• Con-Con more acceptable than Con-Ass – Atienza

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    AMENDING the 1987 Constitution through a Constitutional Convention where voters elect the delegates will ensure that the majority of the people will approve of the new constitution, a lawmaker said Monday.

    Buhay party-list Rep. Jose Atienza made the statement after the House Committee on Constitutional Amendments agreed to a resolution convening the two houses of Congress into a Constituent Assembly.

    “One sure way to engage the people from the start is via a Constitutional Convention, where they will have the chance to expressly elect their representatives. This way, the proposed modifications will also be easily ratified once these are submitted to the people in a plebiscite,” Atienza, a House deputy minority leader, said in a statement.

    “In the past, those strongly opposed to a Constituent Assembly were mostly wary that members of Congress might introduce self-serving amendments, including the lifting of restrictions to the number of terms they and their family members may serve in elected offices,” Atienza added.

    The lawmaker was referring to previous moves to amend the Constitution through people’s initiative or a signature campaign during the Ramos and Arroyo administrations, as well as the push for a Constituent Assembly to lift the 40 percent cap on foreign ownership of land and public utilities during the time of President Benigno Aquino 3rd.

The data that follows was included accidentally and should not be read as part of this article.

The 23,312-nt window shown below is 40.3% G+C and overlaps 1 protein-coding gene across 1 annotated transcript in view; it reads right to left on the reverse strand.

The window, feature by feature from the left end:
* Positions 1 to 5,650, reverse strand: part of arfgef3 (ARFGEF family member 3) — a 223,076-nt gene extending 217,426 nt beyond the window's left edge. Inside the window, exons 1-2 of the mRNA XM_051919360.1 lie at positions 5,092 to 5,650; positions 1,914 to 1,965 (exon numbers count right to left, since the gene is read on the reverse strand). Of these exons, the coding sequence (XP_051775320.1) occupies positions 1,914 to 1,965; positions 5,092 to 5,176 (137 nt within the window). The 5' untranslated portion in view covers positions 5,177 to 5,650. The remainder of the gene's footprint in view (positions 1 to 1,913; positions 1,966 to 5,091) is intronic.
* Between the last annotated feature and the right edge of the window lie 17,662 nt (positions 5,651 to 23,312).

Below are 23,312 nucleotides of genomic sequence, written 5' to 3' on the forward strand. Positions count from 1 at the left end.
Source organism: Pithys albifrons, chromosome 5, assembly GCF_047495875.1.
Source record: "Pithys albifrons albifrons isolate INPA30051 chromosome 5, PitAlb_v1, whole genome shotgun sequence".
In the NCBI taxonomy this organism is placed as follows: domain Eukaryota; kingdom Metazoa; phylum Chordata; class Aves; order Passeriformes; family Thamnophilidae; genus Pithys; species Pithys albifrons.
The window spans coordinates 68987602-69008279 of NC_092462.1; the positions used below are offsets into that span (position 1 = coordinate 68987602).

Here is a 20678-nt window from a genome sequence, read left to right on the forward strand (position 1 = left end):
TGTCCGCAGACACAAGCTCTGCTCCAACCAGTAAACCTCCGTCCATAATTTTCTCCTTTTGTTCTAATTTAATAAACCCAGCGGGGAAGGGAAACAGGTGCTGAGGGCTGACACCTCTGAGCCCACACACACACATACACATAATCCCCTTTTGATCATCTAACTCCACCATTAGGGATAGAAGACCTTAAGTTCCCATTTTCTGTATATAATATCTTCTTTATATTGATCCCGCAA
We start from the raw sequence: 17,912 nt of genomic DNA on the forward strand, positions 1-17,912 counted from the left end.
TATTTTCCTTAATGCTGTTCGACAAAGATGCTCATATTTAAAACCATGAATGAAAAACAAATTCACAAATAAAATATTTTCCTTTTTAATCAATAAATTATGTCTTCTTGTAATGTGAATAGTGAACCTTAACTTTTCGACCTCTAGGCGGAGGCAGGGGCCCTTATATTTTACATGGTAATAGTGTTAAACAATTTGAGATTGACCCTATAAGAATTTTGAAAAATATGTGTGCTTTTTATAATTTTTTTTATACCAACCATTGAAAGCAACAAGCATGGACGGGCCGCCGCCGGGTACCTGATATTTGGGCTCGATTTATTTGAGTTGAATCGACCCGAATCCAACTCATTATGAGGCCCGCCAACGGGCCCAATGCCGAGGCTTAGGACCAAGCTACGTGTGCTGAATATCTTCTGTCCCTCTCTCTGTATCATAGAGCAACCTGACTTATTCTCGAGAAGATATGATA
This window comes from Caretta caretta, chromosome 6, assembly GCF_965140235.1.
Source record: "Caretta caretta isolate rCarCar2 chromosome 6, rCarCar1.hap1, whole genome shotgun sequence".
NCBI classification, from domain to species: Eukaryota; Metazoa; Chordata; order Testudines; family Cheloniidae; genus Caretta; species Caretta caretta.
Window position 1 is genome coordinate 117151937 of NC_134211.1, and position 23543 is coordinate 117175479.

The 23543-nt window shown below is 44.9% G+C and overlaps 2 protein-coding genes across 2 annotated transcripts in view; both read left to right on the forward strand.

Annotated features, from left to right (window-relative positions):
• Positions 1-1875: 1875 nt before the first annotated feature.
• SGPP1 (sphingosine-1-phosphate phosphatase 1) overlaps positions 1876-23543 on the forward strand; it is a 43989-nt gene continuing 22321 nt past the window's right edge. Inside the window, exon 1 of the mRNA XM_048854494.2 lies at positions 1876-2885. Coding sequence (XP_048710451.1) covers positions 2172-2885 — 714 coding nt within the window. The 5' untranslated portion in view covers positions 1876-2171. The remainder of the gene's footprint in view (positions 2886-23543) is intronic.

“In a Constituent Assembly, Congress itself sits down to recommend revisions to the Constitution. If we want charter reforms to succeed, we have to do it right. We have to learn the lessons of the past. Con-con is clearly the path of least resistance,” Atienza said.

    “The people are entitled to elect a new set of representatives to propose improvements to the Constitution,” he added.

    Under the Constitution, the draft charter must be submitted to a plebiscite whether produced by a Constitutional Convention or a Constituent Assembly.

    Speaker Pantaleon Alvarez of Davao del Norte has rejected a constitutional convention, arguing that would-be delegates would still be composed of former members of Congress and their allies.

    Alvarez also said that a convention would cost billions of pesos and could take years before coming up with a new charter.

    The Duterte administration is pushing for charter change to allow a shift to a federal form of government from a unitary one. Under the plan, the country will be divided into 11 independent states or regions, including the Bangsamoro being sought by Muslim rebels.

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